When a child inherits significant assets, they often lack the maturity to manage them responsibly. A guardianship of the estate is a legal tool that protects a child’s assets to preserve their future quality of life. Still, being a guardian is a significant responsibility with complex legal obligations to fulfill. Working with a trust accounting expert is essential because their experience trust accounting easily translates to the probate accounting needed for a guardianship. Here is our guide to this type of probate guardianship:
What is Guardianship of the Estate?
People create a guardianship of the estate to manage a child’s income, money, and other property until they turn 18.
This guardianship occurs when a court orders someone other than the child’s parents to manage a child’s estate. Due to the complex financial nature of these instruments, expert trust accounting services are often essential.
Several situations require a guardian of the estate, but one of the most common is when a child inherits money or assets from a loved one, such as a grandparent who has passed away and wants to keep the money separate for the benefit of a child.
Typically, the court designates an individual to be the guardian under these circumstances. The court sometimes appoints the same person to be the child’s guardian and the guardian of their estate, but it also sometimes appoints two separate people.
Guardianship is not necessary when a child only owns or receives the following:
- Inexpensive toys and clothing
- Social security benefits
- Federal and state benefits
Related Article: Helping Minors as Guardians of Their Estates
What this Role Entails
A person responsible for the guardianship of an estate has several key fiduciary duties that are essential to preserving the beneficiary’s quality of life. Key responsibilities include:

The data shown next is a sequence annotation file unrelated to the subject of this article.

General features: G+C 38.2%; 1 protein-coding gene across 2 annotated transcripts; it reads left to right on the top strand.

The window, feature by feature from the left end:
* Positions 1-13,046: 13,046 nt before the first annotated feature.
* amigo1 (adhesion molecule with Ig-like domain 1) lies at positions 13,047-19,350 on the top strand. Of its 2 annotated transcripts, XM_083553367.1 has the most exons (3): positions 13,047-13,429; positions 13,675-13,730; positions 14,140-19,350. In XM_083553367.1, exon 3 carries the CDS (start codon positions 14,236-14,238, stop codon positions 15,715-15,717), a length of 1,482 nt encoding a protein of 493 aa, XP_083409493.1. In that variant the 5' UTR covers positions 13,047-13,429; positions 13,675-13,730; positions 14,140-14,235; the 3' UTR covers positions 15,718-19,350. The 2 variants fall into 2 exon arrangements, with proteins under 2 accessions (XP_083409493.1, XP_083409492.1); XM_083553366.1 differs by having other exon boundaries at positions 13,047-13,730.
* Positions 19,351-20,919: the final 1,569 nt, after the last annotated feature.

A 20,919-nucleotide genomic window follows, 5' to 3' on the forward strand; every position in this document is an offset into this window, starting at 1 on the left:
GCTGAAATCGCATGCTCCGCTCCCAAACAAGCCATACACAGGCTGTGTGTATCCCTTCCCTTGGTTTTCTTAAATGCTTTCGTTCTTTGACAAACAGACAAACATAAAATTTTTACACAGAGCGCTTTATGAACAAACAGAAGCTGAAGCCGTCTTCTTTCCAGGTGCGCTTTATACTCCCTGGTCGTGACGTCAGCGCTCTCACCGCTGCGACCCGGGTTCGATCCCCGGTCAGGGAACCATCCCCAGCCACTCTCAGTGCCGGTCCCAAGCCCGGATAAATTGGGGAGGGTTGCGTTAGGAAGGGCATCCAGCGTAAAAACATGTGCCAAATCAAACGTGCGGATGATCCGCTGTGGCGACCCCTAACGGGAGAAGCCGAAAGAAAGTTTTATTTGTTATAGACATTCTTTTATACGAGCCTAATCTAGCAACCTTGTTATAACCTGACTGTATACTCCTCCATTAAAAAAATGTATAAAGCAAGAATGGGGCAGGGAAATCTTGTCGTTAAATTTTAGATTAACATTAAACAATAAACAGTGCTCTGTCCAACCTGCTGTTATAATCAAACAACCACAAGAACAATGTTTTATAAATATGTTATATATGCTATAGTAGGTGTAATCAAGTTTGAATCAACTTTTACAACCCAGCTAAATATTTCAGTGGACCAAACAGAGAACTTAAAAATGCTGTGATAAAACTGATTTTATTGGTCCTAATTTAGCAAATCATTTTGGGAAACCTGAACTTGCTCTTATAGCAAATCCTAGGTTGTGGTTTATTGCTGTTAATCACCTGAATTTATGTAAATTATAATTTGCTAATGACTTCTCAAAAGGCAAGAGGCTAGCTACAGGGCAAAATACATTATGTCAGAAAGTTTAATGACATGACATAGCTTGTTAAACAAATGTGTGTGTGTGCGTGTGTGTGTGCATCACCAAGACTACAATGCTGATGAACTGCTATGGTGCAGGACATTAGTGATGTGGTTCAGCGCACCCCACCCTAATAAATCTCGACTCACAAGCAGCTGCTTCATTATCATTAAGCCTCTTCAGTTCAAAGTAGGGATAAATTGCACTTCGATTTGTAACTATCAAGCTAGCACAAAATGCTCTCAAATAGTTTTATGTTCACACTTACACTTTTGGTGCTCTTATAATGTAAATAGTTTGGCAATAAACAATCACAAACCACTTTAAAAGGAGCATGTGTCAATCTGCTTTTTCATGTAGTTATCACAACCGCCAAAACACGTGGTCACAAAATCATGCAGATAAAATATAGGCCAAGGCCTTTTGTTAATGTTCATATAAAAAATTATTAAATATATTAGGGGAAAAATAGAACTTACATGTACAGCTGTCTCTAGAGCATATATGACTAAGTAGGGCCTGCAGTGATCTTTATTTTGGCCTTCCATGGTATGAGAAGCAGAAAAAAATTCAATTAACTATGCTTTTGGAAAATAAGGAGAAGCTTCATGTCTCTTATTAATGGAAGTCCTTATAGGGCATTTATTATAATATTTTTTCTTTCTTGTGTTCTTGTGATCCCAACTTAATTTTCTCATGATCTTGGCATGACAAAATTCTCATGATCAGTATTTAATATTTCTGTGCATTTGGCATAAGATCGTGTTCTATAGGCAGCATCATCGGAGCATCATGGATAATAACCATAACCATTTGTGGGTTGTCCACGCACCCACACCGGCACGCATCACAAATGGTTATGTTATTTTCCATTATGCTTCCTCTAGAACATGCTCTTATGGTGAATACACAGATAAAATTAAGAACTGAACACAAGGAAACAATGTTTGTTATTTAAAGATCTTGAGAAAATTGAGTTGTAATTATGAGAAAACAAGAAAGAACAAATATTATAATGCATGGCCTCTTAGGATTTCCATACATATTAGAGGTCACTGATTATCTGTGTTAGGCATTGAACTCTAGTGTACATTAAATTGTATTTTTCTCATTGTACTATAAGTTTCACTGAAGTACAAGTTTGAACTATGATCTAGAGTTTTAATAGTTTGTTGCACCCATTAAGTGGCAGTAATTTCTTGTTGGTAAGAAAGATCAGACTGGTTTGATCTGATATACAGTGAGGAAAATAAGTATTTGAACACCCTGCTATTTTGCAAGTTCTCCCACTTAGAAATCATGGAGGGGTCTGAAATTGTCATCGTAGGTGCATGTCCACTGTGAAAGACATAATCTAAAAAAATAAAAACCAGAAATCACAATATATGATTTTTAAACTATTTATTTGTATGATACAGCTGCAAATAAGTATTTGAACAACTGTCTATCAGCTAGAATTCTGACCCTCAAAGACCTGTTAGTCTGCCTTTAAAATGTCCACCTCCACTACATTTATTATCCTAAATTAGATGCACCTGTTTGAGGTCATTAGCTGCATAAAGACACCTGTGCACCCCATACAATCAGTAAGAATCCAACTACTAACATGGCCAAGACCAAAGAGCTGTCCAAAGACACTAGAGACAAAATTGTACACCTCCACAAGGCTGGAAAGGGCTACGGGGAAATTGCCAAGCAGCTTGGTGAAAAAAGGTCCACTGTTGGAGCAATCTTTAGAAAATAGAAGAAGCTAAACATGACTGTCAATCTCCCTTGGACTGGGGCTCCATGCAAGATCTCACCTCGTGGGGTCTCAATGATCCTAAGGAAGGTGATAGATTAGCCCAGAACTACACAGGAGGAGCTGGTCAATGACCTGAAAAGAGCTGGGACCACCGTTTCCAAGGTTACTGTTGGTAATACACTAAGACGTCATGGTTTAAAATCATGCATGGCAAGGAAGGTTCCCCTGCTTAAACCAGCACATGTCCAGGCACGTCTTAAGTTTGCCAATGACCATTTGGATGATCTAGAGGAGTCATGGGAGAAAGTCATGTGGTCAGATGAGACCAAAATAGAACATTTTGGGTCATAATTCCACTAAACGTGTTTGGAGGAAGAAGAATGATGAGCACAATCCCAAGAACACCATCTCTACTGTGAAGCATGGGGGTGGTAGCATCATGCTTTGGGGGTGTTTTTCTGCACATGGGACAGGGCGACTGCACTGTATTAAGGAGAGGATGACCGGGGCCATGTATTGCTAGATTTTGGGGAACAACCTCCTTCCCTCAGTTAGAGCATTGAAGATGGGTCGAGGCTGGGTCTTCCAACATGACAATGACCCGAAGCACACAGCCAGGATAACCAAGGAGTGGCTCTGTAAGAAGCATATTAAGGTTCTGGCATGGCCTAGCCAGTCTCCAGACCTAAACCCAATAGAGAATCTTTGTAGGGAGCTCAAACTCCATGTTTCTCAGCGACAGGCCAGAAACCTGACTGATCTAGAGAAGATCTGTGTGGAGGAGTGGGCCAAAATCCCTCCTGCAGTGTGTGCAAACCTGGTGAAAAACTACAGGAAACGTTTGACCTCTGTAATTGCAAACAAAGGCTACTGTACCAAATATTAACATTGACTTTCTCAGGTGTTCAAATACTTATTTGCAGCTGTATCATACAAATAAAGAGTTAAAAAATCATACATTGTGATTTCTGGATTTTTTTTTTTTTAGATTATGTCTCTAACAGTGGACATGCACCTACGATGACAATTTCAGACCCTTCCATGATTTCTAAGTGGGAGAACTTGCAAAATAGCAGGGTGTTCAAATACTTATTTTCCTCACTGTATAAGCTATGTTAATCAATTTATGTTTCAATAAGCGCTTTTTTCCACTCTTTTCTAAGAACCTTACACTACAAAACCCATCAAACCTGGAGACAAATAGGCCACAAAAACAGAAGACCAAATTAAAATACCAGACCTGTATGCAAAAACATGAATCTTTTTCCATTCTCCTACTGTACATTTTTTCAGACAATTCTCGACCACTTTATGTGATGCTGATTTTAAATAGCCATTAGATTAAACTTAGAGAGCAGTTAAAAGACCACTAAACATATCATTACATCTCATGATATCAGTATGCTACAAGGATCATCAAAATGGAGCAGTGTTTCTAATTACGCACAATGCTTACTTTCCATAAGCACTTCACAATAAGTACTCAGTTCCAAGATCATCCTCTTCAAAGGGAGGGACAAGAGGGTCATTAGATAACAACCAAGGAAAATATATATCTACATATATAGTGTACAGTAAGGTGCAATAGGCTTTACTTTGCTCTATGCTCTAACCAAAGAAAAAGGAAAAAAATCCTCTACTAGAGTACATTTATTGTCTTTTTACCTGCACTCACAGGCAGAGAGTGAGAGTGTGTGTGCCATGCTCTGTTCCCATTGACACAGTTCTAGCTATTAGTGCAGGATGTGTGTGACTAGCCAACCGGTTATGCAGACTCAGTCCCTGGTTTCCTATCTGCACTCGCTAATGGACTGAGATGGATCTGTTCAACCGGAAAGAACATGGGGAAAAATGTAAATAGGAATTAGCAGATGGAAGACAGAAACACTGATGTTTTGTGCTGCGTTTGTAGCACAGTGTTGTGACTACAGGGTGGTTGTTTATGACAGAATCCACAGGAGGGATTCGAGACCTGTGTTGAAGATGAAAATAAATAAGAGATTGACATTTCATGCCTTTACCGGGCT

A guardian of the estate is responsible for carefully managing a child’s assets and making prudent investments. A guardian must make calculated and cautious decisions when deciding to make investments on a child’s behalf, which can be difficult without the help of a fiduciary expert.
Keeping Assets Separate
A guardian must also keep the money and property in a child’s estate separate from everyone else’s, including their own. This duty requires opening bank accounts for the estate using the guardianship’s information. Depending on the scope and complexity of the estate, this can be incredibly difficult without the expertise of an experienced CPA.
People create guardianship of the estate to manage a child’s property when they own or receive valuable assets. For example, if a child inherits a house, vehicle, or large sum of money, a guardian is usually introduced.
Related Article: What Types of Assets Are Subject to Probate?
Interest-Bearing Accounts and Insurance
Another key responsibility for guardians is placing estate funds in interest-bearing accounts. Moreover, guardians must deposit funds in accounts held by federally insured financial institutions, like credit unions.
Guardians must also ensure there is adequate insurance covering estate assets for the duration of the guardianship or until they sell or distribute assets.
A guardianship of the estate also requires keeping complete, accurate records of each financial transaction that impacts the estate. Maintaining these records is incredibly complicated without the assistance of a trust accounting expert.
Records must reflect the money and property an estate receives and spends, the date of each transaction, and the purpose of each transaction. Guardians must be able to provide a detailed description of what is left after paying an estate’s expenses.
Related Article: What is Considered a Receipt for Court Accounting?
A guardianship of the estate requires filing a petition for courts to approve their accounting one year after assignment and a minimum of every subsequent two years.
Courts may even request a guardian to justify expenditures. Failing to file for accounting results in courts ordering a guardian to file one and possibly in the guardian’s removal. This process is complicated and requires adhering to state and local laws and regulations.
Only by working with a trust accounting expert can you guarantee that you comply with regulations and the format specified by the California Probate Code.
Related Article: What Should I Include in a Trust Accounting
Get Expert Trust Accounting for Guardianship of the Estate
A guardianship of the estate is essential to preserving the future security of minor beneficiaries. However, this role is rife with financial complexity. Working with a trust accounting specialist is integral to ensuring the guardian manages assets adequately and that the beneficiary receives what they are entitled to.
Fortunately, with Marcia L. Campbell, we offer specialty CPA services to help preserve a child’s estate until they can access it. Contact us to get started.